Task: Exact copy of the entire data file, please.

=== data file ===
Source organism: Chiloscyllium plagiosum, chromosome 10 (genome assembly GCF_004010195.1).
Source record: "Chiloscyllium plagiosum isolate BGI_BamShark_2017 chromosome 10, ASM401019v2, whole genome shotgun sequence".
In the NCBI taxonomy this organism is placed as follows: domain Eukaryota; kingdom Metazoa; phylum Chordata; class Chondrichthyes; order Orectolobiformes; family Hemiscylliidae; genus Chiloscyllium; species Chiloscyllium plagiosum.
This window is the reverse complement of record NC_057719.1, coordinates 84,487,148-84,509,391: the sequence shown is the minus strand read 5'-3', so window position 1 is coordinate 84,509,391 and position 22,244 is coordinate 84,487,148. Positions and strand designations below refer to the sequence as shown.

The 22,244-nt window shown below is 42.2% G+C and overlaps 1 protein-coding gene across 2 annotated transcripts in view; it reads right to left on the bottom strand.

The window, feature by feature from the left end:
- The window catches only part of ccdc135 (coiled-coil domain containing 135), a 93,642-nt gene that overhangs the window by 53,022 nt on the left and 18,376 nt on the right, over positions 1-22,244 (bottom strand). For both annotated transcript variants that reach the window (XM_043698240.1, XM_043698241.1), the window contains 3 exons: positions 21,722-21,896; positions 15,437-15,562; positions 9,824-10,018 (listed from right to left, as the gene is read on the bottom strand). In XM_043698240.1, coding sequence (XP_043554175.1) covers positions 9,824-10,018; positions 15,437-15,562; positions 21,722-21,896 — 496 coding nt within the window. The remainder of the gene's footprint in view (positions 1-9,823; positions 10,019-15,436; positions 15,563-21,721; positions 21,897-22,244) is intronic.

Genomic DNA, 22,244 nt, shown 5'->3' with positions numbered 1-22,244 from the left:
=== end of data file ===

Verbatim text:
Source organism: Chiloscyllium plagiosum, chromosome 10 (genome assembly GCF_004010195.1).
Source record: "Chiloscyllium plagiosum isolate BGI_BamShark_2017 chromosome 10, ASM401019v2, whole genome shotgun sequence".
In the NCBI taxonomy this organism is placed as follows: domain Eukaryota; kingdom Metazoa; phylum Chordata; class Chondrichthyes; order Orectolobiformes; family Hemiscylliidae; genus Chiloscyllium; species Chiloscyllium plagiosum.
This window is the reverse complement of record NC_057719.1, coordinates 84,487,148-84,509,391: the sequence shown is the minus strand read 5'-3', so window position 1 is coordinate 84,509,391 and position 22,244 is coordinate 84,487,148. Positions and strand designations below refer to the sequence as shown.

The 22,244-nt window shown below is 42.2% G+C and overlaps 1 protein-coding gene across 2 annotated transcripts in view; it reads right to left on the bottom strand.

The window, feature by feature from the left end:
- The window catches only part of ccdc135 (coiled-coil domain containing 135), a 93,642-nt gene that overhangs the window by 53,022 nt on the left and 18,376 nt on the right, over positions 1-22,244 (bottom strand). For both annotated transcript variants that reach the window (XM_043698240.1, XM_043698241.1), the window contains 3 exons: positions 21,722-21,896; positions 15,437-15,562; positions 9,824-10,018 (listed from right to left, as the gene is read on the bottom strand). In XM_043698240.1, coding sequence (XP_043554175.1) covers positions 9,824-10,018; positions 15,437-15,562; positions 21,722-21,896 — 496 coding nt within the window. The remainder of the gene's footprint in view (positions 1-9,823; positions 10,019-15,436; positions 15,563-21,721; positions 21,897-22,244) is intronic.

Genomic DNA, 22,244 nt, shown 5'->3' with positions numbered 1-22,244 from the left: